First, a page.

The Big Rewind Tour
PNC Bank Arts Center
Like their senile president, the 80s refuse to die.
As we arrived for the Big Rewind concert, we thought we saw the undead--three goth twentysomethings-- in the parking lot. Siouxsie Sioux isn't on the bill, I wanted to tell them. I should have embraced them just for looking 80s, since few concert-goers made the effort to dig out their old pinstriped jeans and twist beads. I wore my Loverboy T-shirt and my friend Molly wore a rad Duran Duran baseball jersey with three-quarter length sleeves. A school bus shuttled us to the gates. We sat in the second-to-last row, in front of the "cool kids" who were so loud and drunk and making references to being back in junior high. The school bus did seem the appropriate mode of transportation for this concert, since we were in grade school when these bands peaked.
By the time we reached our seats, Howard Jones had already begun his set. Some folks were dancing, but most were mellow. "Did a little kid just dash across the stage?" Molly asked. I thought she was hallucinating. Perhaps the combination of Tang, Fun Dip, and Pop Rocks from our tailgating festivities had fried her brain. But then I saw the boy, too. It turned out to be HoJo's son and he walked around the stage, filming Dad and the band and joining in on the hits. Aww, isn't that sweet? HoJo sang a couple of new songs and all the hits, dispensing such sage advice as "Don't try to live your life in one day" and morale boosters like "Things can only get better." His hairline had receded and he was no longer bleaching it, but he still wore his remaining hair in short spikes to demonstrate that he hadn't quite moved on.
After Howard's set, we went to get some dinner. As we were eating our $3 hot dogs, a guy came over and offered to buy Molly's Duran Duran t-shirt. He said, "My friend over there is a huge Durannie and she'll give you $20 plus her shirt." We thought about it, but what would Simon LeBon say if we sold him out for a measley $20? However, we had to appreciate the junior high aspect of this guy talking to Molly for his friend, as in the tradition of "Do you like my friend Jennifer? Circle yes or no."
Human League played next, and they were my favorite of the evening. At first, we were put off by the cheesiness and robotic nature of the act. The two girls stood like pillars on the stage, looking vacant. Phil stood center-stage, also looking bored. The band played every sort of keyboard imaginable, including those keyboard-guitars that are, like, so 80s. They played "Mirror Man" and a few songs we didn't know. Gradually we warmed up to them, as they made several smooth costume changes. We forgave Phil for one suit that looked like a garment bag, when he slipped it off to reveal another suit beneath it. The girls reminded me of the ABBA chicks. Maybe it was their 80s eyeshadow. They played their hits: "(Keep Feeling) Fascination", "The Lebanon" (which Molly thought was "The Leprechaun" and I thought was "Malevolent"), "Human", and "Tell Me When." They wrapped up with their biggest hit "Don't You Want Me." Suddenly, I was back in my childhood room. There were pin-ups of Duran Duran and Wham! everywhere. I was reading "Star Hits" magazine and listening to my "Don't You Want Me" 45. I dreamed I was that waitress in the cocktail bar. That much is true.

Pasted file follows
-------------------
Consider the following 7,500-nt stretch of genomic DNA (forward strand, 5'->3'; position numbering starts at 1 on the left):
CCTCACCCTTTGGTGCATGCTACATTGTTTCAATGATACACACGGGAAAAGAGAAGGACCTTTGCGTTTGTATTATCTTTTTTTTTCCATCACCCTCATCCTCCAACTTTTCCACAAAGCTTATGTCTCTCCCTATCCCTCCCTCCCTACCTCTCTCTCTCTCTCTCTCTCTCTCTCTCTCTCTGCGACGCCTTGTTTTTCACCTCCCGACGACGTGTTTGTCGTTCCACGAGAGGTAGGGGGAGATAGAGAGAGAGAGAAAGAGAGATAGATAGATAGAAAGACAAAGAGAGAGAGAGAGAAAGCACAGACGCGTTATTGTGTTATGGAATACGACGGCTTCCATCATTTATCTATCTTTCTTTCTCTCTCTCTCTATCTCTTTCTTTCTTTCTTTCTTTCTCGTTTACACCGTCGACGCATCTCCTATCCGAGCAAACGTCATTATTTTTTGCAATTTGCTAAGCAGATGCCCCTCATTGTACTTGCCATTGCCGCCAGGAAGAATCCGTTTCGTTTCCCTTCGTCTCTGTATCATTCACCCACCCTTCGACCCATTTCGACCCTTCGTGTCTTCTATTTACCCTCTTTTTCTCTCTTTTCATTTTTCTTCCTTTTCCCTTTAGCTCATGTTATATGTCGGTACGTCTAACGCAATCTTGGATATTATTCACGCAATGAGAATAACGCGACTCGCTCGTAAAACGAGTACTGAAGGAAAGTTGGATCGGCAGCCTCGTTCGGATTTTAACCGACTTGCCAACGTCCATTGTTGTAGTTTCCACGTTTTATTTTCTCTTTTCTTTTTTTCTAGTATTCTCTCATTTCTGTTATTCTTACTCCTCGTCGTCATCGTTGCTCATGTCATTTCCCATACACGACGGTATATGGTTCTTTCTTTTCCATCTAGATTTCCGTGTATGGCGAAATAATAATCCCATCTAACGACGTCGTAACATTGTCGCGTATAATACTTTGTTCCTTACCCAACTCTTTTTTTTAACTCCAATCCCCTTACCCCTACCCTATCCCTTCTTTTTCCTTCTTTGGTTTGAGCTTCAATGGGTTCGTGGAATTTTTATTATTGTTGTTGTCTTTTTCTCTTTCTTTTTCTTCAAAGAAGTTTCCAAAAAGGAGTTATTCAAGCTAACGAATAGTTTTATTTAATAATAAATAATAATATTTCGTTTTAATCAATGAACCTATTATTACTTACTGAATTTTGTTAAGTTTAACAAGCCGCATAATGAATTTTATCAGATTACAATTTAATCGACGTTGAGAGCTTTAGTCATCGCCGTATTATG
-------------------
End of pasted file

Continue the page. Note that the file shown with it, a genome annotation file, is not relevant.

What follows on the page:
Culture Club played all their hits, opening with "Church of the Poison Mind" and ending with "Karma Chameleon." Yet, somehow I felt like they were phoning it in. Maybe it was because, in contrast to the many costume changes of Human League, Boy George wore a black suit and the same dumb, floppy, pseudo-reggae, red and yellow hat for the entire set. He didn't even change for the encore. The Boy didn't interact much with the audience, and when he did he was condescending, like after they played a new song, he said, "Thanks so much. I know how hard it is for you to listen to new material."
The best part about the Culture Club set was their new back-up chick who had quite a set of lungs on her. She gave it her all, which is more than I can say for George. I was hoping for some sparks between George and his former lover, drummer John Moss, but no such luck. Twice George stood facing John, as if to stare him down, but John just kept on drumming. Molly and I wouldn't have even known to look for such queer chemistry back in the heydey. We're both amazed at ourselves because we didn't even realize The Boy was gay back then. We really didn't think about it. Even when I saw pictures of George with Marilyn, I didn't think anything of it. Yet, we didn't develop crushes on Boy George like we did on Simon LeBon and George Michael. Somehow, we must have known. Or maybe it was just impossible for anyone, gay or straight, to crush on a guy in ridiculuous makeup, with long braids, a skirt, and a bowler hat. No wonder George had a hard time.
The rest of the band members looked haggard. I think putting up with George for all these years has prematurely aged them. They didn't seem to be having too much fun up there. I did like the guitarist's orange parachute pants, however. Toward the end, George sang his solo hit, "The Crying Game" and droned through the chorus "Don't want no more." You know what? I don't want no more either.
I came away from the evening with the following conclusions. Howard Jones was doin' it for his family and fun. Human League were doin' it for the glamour. They simply had not evolved, like the people in the audience who still had feathered hair and you knew they didn't do it special for the show. Culture Club were doin' it for the cashola. But, after all, the 80s was all about money--"Greed is good," Reaganomics, etc. So I guess there's nothing wrong with that. George'll tumble for dollars.
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